Another thing you might want to try is playing with the ratio between the area of the forward wing and the area of the aft wing. First, I would try enlarging the forward wing and making the aft wing slightly smaller. This will allow the planform to work more like a conventional airplane; the forward "main" wing is producing most of the lift while the aft wing is mostly there for stability. (Keep in mind that the whole point of a closed wing is to eliminate the drag caused by wingtip vortices, not necessarily to have two wings producing equal lift.) Another thing that may help is increasing the distance between the aerodynamic centers of the two wings. This combined with the right wing areas should give you a lot more stability.

This is an interesting project! Engineers have been throwing around full scale closed-wing concepts for awhile, so maybe we'll see one get built in the near future. Good luck!
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HilldaFlyer on March 24, 2016
Wow, that is a great project. Can you believe the toughness? What was that, 5 or 7 hard crashes and it was still in potentially flying shape. Great build!

I can't add to the above advice for solving your issues. Most apparent is the thrust line. Aim the motor towards the leading edge of the front wing. Next advice, keep going - I want to see it fly! I wish more people would publish their learning experience because we all can learn from it. Good luck!
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hotwax on March 25, 2016
In the 80's I read about trials to get such a boxwing model flying and it did not work. This config has nonlinear stability. The only successful application of a boxwing I know is an ultralight called Sunny Boxwing with the upper Wing in front and the lower wing aft. I googled a bit and found a long article telling what difficulties are hidden.

My suggestion: CG forward, Motor to the front. make ailerons to elevons, put GYROS on all axis, don't expect too much, don't trust computergraphics. And yes, you will need a big rudder because an aileron input will induce a lot of adverse yaw.
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Krümelmonster on March 27, 2016
I wouldn´t put gyros in, because that would only hide weaknesses in the design and the plane would never fly as good as it would when it would be figured out properly.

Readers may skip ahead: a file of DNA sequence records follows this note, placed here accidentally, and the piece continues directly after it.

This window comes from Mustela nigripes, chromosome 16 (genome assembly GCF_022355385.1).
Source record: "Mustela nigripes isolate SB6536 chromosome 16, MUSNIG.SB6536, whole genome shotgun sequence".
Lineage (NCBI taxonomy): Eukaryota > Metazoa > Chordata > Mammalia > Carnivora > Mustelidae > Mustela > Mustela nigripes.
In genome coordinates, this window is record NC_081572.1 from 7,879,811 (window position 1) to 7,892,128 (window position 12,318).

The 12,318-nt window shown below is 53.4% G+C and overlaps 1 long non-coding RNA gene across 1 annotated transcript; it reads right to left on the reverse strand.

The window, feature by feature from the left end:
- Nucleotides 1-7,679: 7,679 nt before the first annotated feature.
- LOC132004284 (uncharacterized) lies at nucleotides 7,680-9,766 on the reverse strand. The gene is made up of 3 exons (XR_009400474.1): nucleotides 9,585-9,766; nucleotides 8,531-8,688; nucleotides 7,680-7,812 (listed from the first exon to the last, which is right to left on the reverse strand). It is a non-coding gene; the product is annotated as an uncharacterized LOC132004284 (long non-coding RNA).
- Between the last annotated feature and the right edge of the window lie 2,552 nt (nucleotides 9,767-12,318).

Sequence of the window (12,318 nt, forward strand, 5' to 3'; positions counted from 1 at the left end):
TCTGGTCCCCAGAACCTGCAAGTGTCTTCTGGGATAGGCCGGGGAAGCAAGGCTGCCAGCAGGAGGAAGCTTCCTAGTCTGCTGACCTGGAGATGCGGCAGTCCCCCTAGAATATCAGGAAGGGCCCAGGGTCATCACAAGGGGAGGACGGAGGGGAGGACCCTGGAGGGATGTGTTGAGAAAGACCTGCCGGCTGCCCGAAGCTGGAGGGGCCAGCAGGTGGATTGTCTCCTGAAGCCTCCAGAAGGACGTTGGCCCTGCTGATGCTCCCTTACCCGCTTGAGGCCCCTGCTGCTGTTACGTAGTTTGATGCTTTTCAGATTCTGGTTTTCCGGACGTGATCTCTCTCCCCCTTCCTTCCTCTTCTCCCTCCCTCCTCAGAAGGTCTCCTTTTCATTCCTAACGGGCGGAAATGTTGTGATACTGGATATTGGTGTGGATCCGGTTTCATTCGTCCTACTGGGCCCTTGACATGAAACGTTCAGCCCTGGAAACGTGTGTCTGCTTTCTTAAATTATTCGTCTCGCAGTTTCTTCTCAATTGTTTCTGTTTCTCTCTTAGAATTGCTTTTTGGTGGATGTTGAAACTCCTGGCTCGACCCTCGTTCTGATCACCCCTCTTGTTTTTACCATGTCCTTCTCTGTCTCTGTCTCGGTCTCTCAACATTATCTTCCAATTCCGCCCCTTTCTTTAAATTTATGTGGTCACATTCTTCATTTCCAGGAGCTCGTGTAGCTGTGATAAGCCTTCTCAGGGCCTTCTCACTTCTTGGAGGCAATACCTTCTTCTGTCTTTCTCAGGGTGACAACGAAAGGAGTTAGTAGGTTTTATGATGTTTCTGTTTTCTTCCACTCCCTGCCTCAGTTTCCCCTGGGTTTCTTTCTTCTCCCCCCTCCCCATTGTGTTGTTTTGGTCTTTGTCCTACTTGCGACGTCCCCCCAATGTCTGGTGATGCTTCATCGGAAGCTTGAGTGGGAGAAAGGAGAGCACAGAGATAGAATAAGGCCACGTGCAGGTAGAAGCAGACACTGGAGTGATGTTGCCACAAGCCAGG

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hotwax on March 28, 2016
Well, we have seen the design doesn't work without gyros yet. With gyros it might work. Why spending precious time when cheap technology can help?

On the other hand, if it doesn't work with gyros, it's time to try another design.
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Berge on March 25, 2016
Awesome plane, I too think its tailheavy, with the rates for elevators set too high. Throw a cc3d on it , its possible that the forward swept top wing along with the incorrect thrust line of the motor and too far to the rear cg position are making it topply, and pitchy.
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oneiwily on March 27, 2016
1st thing 1st, well done on taking this challenge.
I want is to endorse you on taking this challenge and to hope that you will keep it up.

I don’t want to repeat previous comment regarding to CG and thrust angle.
I want to suggest steps that will help you succeed and help you build the confidence.
1. Place the engine in the font so that the trust will be on the centerline.
2. Now do glide test, No power, just glide the airplane and see how it handles (still control it with the elevens).
If it stalls whenever you turn it ... It's tail heavy.
If it drops like led... It's nose heavy.
3. Fix the CG according to the glide test, and do some more until you are happy with it.
4. Power up and fly away .
If you finished the steps above you should have airplane flying properly.
Now it's time to modify and experiment.
Do your thing, move the engine to the back, up, down as you see fit. You know where the CG is and what to expect. Change the wings, change the control surfaces, do whatever you want, this is your design.

Don’t forget to enjoy the process this is a hobby after all

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Air-headed Aviator on March 27, 2016
I love this! It's great to see other you g people flying and building, and seeing then tackle unconventional designs. Keep doing what y'all are doing! As of advice on your airplane Sussannah I recommend moving your motor forward, to be over or past the center of gravity. As high as it is, and as far back as the motor is, it pulls the tail end of the plane forward and over. Moving it up will make it act more like a nose mounted motor. You could extend the firewall of the motor forward with a big, long foam nose! Good luck to you and your airplane.